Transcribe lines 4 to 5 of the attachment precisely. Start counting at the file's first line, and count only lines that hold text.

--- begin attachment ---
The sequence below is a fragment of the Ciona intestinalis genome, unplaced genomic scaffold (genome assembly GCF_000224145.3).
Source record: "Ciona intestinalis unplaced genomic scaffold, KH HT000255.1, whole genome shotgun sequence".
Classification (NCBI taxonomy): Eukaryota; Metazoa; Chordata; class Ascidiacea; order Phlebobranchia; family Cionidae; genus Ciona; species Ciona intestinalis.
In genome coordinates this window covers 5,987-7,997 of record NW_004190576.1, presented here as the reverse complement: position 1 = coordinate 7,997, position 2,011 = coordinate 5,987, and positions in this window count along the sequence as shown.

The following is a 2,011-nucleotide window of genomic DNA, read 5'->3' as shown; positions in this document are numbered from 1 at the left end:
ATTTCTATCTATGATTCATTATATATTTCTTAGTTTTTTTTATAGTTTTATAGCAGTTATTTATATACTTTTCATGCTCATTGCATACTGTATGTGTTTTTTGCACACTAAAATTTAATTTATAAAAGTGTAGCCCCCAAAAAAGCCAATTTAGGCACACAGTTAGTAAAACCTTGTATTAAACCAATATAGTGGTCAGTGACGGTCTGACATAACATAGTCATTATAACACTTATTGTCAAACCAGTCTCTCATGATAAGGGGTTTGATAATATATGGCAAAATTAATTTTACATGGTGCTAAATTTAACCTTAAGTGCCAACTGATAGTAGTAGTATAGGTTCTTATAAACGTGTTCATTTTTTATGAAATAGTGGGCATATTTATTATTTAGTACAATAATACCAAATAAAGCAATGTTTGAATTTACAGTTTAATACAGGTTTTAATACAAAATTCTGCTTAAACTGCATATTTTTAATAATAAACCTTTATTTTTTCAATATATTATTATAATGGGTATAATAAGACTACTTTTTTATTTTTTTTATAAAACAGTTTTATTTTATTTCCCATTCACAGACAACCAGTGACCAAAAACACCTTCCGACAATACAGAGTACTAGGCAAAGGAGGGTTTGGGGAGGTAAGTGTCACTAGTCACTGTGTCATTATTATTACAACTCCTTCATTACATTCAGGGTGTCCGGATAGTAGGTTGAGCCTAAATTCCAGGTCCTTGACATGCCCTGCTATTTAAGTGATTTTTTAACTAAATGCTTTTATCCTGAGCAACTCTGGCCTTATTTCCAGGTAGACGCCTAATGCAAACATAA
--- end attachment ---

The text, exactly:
In genome coordinates this window covers 5,987-7,997 of record NW_004190576.1, presented here as the reverse complement: position 1 = coordinate 7,997, position 2,011 = coordinate 5,987, and positions in this window count along the sequence as shown.

The following is a 2,011-nucleotide window of genomic DNA, read 5'->3' as shown; positions in this document are numbered from 1 at the left end: